ANOTHER year of giving is about to begin with the Fremantle Foundation launching Impact100 2017 this month.
Kicking off on March 30, this year’s theme is centred on Aboriginal health and wellbeing, recognising the 50th anniversary of the 1967 referendum.
Fremantle Foundation chief executive Dylan Smith said they were “open-minded and open-hearted” about the year ahead.
“We will be a better country and a better community when we all work together to close the gap,” he said.
“This year, there will be more events and opportunities than ever before for our donors to come together and increase their understanding of how $100,000 can go towards local projects that empower Aboriginal people.
“If you’ve ever felt bewildered or disheartened by stat after stat that shows Aboriginal people in this country are extremely disadvantaged then we invite you to join this year Impact100 Fremantle effort.”
Impact100 2016 winners Night Hoops will use the launch to explain how the $100,000 grant has helped them this year.
Night Hoops’ Paul Malone said the grant gave them the ability to plan for eight free six-week basketball tournaments for 12- to 18-year-olds over the next two years, giving young people in the community something positive to do on a Saturday night that promotes respect, teamwork and engagement.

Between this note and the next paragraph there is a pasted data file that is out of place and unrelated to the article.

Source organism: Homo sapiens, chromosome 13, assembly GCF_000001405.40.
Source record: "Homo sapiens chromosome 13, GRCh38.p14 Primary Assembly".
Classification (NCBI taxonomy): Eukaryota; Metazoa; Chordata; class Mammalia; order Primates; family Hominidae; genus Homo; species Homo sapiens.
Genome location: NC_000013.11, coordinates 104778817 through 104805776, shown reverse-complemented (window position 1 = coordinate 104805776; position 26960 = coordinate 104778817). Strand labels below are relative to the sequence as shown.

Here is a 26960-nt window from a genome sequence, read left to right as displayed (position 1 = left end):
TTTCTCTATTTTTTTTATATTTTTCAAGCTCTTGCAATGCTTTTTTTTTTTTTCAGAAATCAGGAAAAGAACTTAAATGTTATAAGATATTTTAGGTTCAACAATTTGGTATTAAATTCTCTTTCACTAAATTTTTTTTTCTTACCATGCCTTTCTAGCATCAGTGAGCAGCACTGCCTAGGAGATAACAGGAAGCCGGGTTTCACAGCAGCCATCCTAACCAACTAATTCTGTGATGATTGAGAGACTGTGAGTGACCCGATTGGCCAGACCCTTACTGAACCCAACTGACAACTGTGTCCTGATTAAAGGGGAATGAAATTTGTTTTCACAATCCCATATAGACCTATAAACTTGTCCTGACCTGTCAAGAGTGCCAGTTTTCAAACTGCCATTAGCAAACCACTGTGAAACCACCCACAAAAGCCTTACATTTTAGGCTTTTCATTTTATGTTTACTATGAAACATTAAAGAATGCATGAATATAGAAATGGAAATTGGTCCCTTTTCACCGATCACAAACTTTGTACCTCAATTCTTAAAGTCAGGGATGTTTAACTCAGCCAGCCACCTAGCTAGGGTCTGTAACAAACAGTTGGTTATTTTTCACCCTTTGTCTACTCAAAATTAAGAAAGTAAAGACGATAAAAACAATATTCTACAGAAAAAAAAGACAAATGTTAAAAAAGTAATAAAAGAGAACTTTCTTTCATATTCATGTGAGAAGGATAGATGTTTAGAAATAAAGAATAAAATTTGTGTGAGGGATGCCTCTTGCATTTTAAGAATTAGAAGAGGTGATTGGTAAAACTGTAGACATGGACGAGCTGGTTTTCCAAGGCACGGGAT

“Previous to this, we were only running two tournaments a year in the Fremantle/Cockburn areas,” he said.
“We now have the opportunity to run twice as many tournaments, plus send a team to Singapore, and this gives us the potential to reach more than 250 young people over the year, exposing them to a safe environment to engage with their peers, local volunteers and attend life-skills workshops.
“Our main purpose is to break the cycle of disadvantage that some of these young people might be exposed to, but a goal like that is further out of reach if grants like Impact100 were not around.”
Visit www.fremantlefoundation.com/impact-100 or www.nighthoops.org for more information.